Join Richard Harrington for an in-depth discussion in this video Using the new keyboard shortcuts, part of Premiere Pro CS6 New Features.
Power editors drive Premiere Pro from the keyboard, and with CS6, initially, no one is going to be happy. See, what happened is is the team went back and revised the shortcuts. Now, we're not talking major revisions, and in most cases, I agree with the shortcuts, but I wanted to point out some of the big ones that have changed. Throughout our exercises, we've been pointing out shortcuts to you. Many of those are new, but there are some specific ones with core editing tasks that I'd like to take a moment and just walk you through.
First off, if you want to see your keyboard shortcuts, you can go under the Edit menu or the Premiere Pro menu and just choose Keyboard Shortcuts. One of the nicest things here is that it's easier to discover shortcuts. In previous versions, we'd have to flip between the different categories, between Panels, Application, and Tools. And many of the best shortcuts are really panel shortcuts, not application commands that appear in the top menus. So this new user interface makes shortcuts much more discoverable.
For example, let's type in the word "out," and you'll see that we have the ability to zoom out or mark out, the ability to do splits or play in to out or go to those points. And as you go through, you'll notice that lots of keyboard shortcuts are in here. Now, up at the top, we have the ability, of course, to change sets. There is the old Premiere Pro CS5.5 set. So you're welcome to switch to that, and that will put you back exactly where you were with CS5.5, with a few exceptions.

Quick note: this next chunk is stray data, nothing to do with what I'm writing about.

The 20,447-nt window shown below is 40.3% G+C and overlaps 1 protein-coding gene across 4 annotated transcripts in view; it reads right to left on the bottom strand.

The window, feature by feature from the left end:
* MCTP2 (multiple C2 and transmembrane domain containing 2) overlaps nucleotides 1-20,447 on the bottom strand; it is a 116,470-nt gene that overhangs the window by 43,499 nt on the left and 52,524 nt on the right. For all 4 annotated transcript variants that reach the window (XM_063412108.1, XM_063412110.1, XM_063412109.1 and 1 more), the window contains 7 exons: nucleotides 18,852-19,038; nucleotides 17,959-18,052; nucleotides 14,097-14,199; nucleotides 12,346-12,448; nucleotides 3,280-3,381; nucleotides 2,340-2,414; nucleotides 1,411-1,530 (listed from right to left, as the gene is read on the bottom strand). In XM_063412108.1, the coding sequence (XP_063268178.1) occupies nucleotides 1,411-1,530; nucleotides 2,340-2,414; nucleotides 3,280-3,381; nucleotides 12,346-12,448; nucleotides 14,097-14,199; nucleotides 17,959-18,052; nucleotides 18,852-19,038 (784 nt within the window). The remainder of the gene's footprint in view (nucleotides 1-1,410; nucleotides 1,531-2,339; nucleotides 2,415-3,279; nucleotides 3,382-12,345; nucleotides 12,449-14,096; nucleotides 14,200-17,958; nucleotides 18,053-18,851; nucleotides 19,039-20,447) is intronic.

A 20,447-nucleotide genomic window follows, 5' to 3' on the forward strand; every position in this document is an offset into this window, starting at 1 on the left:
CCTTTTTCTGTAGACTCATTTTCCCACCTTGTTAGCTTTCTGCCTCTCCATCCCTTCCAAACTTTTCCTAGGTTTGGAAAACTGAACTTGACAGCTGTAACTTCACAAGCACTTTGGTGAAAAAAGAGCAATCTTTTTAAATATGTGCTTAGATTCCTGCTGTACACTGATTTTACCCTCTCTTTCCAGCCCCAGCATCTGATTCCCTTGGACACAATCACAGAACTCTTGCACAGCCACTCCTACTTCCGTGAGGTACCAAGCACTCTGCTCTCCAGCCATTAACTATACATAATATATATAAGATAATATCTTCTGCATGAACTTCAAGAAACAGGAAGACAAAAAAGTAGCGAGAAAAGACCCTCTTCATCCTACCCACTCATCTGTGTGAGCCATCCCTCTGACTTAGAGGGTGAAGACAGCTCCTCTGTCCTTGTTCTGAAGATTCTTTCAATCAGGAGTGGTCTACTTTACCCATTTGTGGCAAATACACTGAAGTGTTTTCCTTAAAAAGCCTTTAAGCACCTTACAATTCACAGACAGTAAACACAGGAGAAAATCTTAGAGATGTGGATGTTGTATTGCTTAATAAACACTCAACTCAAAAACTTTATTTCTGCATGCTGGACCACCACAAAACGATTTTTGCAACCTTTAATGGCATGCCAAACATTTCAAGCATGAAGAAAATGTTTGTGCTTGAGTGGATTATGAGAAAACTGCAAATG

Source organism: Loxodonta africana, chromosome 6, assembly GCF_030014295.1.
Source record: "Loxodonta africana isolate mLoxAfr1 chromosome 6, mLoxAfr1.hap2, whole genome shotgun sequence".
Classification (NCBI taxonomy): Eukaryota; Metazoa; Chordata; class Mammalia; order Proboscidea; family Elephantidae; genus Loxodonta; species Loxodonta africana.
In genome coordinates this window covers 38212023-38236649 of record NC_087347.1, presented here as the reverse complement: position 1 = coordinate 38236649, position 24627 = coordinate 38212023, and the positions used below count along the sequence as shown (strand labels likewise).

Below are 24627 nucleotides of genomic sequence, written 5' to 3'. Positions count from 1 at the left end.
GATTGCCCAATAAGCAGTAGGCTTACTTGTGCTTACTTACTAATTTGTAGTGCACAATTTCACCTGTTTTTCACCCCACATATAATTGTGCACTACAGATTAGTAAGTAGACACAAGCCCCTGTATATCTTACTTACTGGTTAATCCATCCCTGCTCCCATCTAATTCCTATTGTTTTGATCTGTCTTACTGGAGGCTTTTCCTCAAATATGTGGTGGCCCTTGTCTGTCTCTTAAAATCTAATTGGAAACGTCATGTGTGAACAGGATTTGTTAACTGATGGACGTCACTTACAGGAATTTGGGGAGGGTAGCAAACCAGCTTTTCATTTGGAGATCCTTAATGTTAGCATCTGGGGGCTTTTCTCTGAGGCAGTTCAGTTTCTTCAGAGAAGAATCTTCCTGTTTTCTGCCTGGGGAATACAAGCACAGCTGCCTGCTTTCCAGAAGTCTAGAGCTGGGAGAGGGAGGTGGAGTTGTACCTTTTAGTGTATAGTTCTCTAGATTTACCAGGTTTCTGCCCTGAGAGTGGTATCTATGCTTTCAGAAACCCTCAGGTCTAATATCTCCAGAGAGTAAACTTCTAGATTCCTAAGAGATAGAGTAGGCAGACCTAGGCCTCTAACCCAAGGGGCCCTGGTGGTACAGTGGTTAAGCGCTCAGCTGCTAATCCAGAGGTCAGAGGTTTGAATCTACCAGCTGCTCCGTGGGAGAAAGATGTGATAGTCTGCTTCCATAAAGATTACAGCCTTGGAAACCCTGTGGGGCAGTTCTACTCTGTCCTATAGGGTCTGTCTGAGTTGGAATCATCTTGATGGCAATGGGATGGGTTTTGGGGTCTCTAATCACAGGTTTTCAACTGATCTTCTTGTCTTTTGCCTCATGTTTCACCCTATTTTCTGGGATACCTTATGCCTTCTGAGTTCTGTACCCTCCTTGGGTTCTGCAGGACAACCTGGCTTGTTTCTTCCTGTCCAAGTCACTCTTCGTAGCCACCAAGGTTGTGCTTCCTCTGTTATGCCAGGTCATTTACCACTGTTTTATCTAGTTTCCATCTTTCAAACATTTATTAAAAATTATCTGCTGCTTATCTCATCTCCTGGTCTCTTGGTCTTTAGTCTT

On the other hand, under CS6.0, this is going to be a new shortcut set, and many of these shortcuts will seem familiar to longtime Final Cut Pro users. There are, of course, preset shortcuts for Media Composer 5.0 and Final Cut 7.0. So, why all this change? Well, Premiere Pro went through and got rid of some menu commands and added others that never existed, so they had to make changes. The team really looked at the user interface and tried to refine it to make it a middle ground for professional editors.
Avid editors, Final Cut Pro editors, and longtime Premiere Pro editors should feel at ease using the application. With the default presets here to match common editing systems, these will be useful. I recommend, if you're a newer user, just start with the CS6 shortcuts, or even a longtime user, give them a try. Remember, it's very easy to search for a specific shortcut and then change it to a new key. For example, if I type in Mark, I can go ahead and change any of these, for example, Add Marker. If I just double-click, I could type in a new command, like the asterisk key, or I will just undo that and put it back to the letter M. All right! Here we are, in our Timeline, and I just want to go over some of the core editing ones that are useful.
First off, we have Match Frame, and that has been changed to the letter F. Tapping the F key will go ahead and match-frame the clip from the sequence back to the Source Monitor. So if you need to find a particular clip and you just want to load it, F for Match Frame is very intuitive. Another useful shortcut is to play around, which is Shift+K, and this will automatically jump it back a couple of seconds and loop around your playhead.